Refugees and migrants will bring Germany some of its oomph back. They are entrepreneurial risk takers from different cultures. They will not only provide the workers that Germany needs, but also the entrepreneurs it is missing. They will make Germany diverse and dynamic. Barely a few months ago, the Greek debt crisis made Merkel appear harsh and unforgiving. Now, she is Mama Merkel, a female leader of courage and compassion offering a new vision for Germany and Europe. The land of Bach, Kant and Goethe is getting its mojo back.
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[seperator style=”style1″]Immigrants in Germany Present Five Challenges and Six Opportunities [/seperator]
Aging Germany is likely to overcome the challenges and benefit greatly from the influx of immigrants, given its experience and economic strength.
Many of my non-German friends ask me how are we handling the huge numbers of immigrants coming to Germany and how will we continue to do so in the future. A large amount of immigrants are asylum seekers from Syria and Iraq, but many are economic migrants from the Balkan states and Africa. African immigrants, such as those from Libya, end up reaching Germany via Italy after an often hazardous voyage across the Mediterranean Sea.
In 2015, Germany expects to take in 800,000 refugees. On first impression, this seems impossible. The stress on German society and politics might prove to be unbearable. However, after reading a fair bit and interacting with a number of people, I have come to a different view. We will be able to handle the situation better than most expect. Germany will benefit from the influx of immigrants despite all the risks… Read more
[seperator style=”style1″]What Do You See When Faced With Images of Human Suffering?[/seperator]
The image of a dead 3-year-old boy spurs debate over how the world handles the refugee crisis.
It may appear that we have seen it all, at the tumultuous start of our young century. The planes hitting the Twin Towers in New York; the devastation left in the wake of earthquakes and tsunamis in Indonesia and Japan; people wreathing in pain following chemical attacks in Syria and Kurdistan; children being passed over barbed-wire fences in Hungary by desperate parents fleeing war in Syria; and live immolations and beheadings by the Islamic State (IS).
With information becoming ever easier to capture and disseminate due to the ubiquity of social media and the 24-hour news cycle, there is hardly a dearth of witnesses to humankind’s most inhumane moments.
Yet some images are more powerful than others. There is hardly anyone who is able to forget Nick Ut’s haunting image of a young girl scorched by napalm, which became the condemnation of the Vietnam War. Or Kevin Carter’s devastating image… Read more
[seperator style=”style1″]Life in Gaza: From a Palestinian Teenager[/seperator]
A solution to Gaza’s woes must be found. Otherwise the youth will draw the shortest straw.
Over one year has passed since the 2014 Gaza War. With mass death and destruction during those fateful days, the events after the conflict have been much worse.
Once the violence had ended, Palestinians were optimistic about what the future would hold. It was clear to us that the arsenal Israel used against Gaza was overwhelming—on a scale we had never experienced before, which made us think that things could only get better. After all, how much worse could it get?
Unfortunately, it wasn’t to be. Gaza is still under lock and key, and it is only a matter of time before yet another war blows the bombarded territory to smithereens.
Israel must stop its policy of going to war every couple of years. I am 18 years old, and it is clear to me that the three Israeli wars on Gaza have failed. War has not changed anything; it has only made… Read more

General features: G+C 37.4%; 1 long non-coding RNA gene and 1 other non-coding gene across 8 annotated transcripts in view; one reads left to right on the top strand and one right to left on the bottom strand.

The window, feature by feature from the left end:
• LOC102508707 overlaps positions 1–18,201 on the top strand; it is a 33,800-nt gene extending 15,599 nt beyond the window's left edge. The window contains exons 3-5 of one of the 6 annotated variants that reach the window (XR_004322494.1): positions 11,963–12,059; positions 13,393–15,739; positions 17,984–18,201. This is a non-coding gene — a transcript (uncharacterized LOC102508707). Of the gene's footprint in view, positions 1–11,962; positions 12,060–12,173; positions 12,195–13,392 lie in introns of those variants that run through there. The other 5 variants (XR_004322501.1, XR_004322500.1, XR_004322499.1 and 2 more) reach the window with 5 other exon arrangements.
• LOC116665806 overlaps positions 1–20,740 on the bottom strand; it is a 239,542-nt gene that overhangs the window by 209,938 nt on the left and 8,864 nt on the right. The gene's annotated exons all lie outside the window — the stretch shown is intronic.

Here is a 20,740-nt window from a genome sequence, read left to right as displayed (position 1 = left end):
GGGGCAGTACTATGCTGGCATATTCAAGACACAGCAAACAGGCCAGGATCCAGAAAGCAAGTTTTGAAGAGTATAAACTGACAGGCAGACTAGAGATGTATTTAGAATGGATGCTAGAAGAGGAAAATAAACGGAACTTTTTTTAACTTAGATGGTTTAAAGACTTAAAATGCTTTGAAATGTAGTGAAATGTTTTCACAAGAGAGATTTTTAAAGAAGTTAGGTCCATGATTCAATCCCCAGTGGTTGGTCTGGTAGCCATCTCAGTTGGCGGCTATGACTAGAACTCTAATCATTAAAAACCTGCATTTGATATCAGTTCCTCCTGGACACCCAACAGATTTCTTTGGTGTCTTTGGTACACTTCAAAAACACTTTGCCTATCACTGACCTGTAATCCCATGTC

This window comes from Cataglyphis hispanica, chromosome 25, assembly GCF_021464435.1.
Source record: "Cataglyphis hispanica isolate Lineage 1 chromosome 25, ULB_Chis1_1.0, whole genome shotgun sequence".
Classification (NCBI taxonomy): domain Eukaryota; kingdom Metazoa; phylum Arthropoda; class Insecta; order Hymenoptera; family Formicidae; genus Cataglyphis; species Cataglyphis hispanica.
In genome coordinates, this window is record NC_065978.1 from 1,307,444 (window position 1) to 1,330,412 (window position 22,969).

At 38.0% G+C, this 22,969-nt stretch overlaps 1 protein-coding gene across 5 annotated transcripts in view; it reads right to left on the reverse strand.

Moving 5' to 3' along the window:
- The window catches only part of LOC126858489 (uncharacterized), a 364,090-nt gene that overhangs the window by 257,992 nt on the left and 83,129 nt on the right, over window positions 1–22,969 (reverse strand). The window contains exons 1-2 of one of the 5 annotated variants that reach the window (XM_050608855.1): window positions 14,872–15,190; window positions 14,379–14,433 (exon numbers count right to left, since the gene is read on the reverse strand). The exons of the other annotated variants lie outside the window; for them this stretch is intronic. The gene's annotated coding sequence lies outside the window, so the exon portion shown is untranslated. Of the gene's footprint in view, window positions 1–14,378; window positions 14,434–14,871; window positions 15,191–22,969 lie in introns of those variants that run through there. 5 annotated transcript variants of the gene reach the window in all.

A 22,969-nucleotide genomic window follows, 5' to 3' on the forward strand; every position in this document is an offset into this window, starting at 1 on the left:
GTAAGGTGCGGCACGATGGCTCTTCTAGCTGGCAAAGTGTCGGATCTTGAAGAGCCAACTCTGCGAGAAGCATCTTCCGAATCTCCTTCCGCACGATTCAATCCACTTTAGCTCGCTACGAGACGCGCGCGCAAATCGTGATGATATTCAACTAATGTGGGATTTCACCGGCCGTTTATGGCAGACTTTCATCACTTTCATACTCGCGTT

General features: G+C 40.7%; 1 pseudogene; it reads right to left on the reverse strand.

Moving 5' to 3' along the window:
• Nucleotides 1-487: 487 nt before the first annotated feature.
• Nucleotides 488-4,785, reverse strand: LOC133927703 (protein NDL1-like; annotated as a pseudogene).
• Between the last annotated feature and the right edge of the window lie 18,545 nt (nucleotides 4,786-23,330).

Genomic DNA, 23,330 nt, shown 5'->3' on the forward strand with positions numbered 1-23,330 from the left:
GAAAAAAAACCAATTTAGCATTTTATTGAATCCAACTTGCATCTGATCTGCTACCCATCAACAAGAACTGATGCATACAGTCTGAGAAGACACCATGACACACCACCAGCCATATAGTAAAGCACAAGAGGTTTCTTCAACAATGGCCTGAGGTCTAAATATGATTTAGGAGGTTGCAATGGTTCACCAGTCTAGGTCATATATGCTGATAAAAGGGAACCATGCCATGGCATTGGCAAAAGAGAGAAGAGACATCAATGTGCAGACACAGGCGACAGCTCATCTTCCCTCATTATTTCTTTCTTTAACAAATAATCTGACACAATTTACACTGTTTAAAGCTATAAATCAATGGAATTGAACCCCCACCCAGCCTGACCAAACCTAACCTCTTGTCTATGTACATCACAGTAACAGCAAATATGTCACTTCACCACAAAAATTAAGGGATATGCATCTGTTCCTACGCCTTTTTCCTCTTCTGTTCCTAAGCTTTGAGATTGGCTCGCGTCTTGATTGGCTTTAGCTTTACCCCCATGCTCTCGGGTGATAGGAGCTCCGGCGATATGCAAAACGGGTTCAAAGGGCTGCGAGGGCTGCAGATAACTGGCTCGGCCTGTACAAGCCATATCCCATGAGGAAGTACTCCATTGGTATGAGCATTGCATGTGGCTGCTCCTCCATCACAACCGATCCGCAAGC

[seperator style=”style1″]The Improbability of a Water War in South Asia[/seperator]
Water wars in South Asia are unlikely due to well-etched treaties and economic compulsions.
If there is ever to be a Third World War, many believe it will be fought over water, with South Asia serving as the flashpoint. The region houses a quarter of the world’s population and has less than 5% of the global annual renewable water resources. Low water availability per person and high frequency of extreme weather events, including severe droughts, further increase the vulnerability of the area.
In this region, India, Pakistan, Bangladesh, Nepal and Bhutan depend on rivers originating in and passing through foreign territory. China holds an advantageous position, as two of South Asia’s most expansive river systems (the Brahmaputra and the Indus) originate from the glaciers in Chinese-controlled Tibetan plateau. However, for all these countries, more is turning out to be less thanks to the increased water usage, coupled with the expansion of agriculture, industry and the energy sector.
Estimates suggest that India, Pakistan, Bangladesh and North China collectively use… Read more
[seperator style=”style1″]Islamist Violence and the Role of Ideology[/seperator]
What can history teach us about jihadist groups such as the Islamic State?
“No, we must be clear. The root cause of the threat we face is the extremist ideology itself.” British Prime Minister David Cameron’s recent speech in Birmingham represents a direct political intervention in the increasingly urgent debate as to what really lies behind the phenomenon of Islamist violence. Beyond the tiny numbers of Brits who are being sucked in, that violence takes the form of insurgencies and terrorist groups operating from West Africa to the Philippines.
It represents a risky deviation from the standard political line in the United Kingdom that “Islam is a religion of peace,” although it is not actually incompatible with it. Cameron is hoping that the public will be able to grasp the crucial distinction between Islam and Islamism.
In one sense, Islamism is a new phenomenon, a political movement surging into the void left by the rapid retreat of alternative visions of utopian transformation toward the end of the last… Read more
The views expressed in this article are the author’s own and do not necessarily reflect Fair Observer’s editorial policy.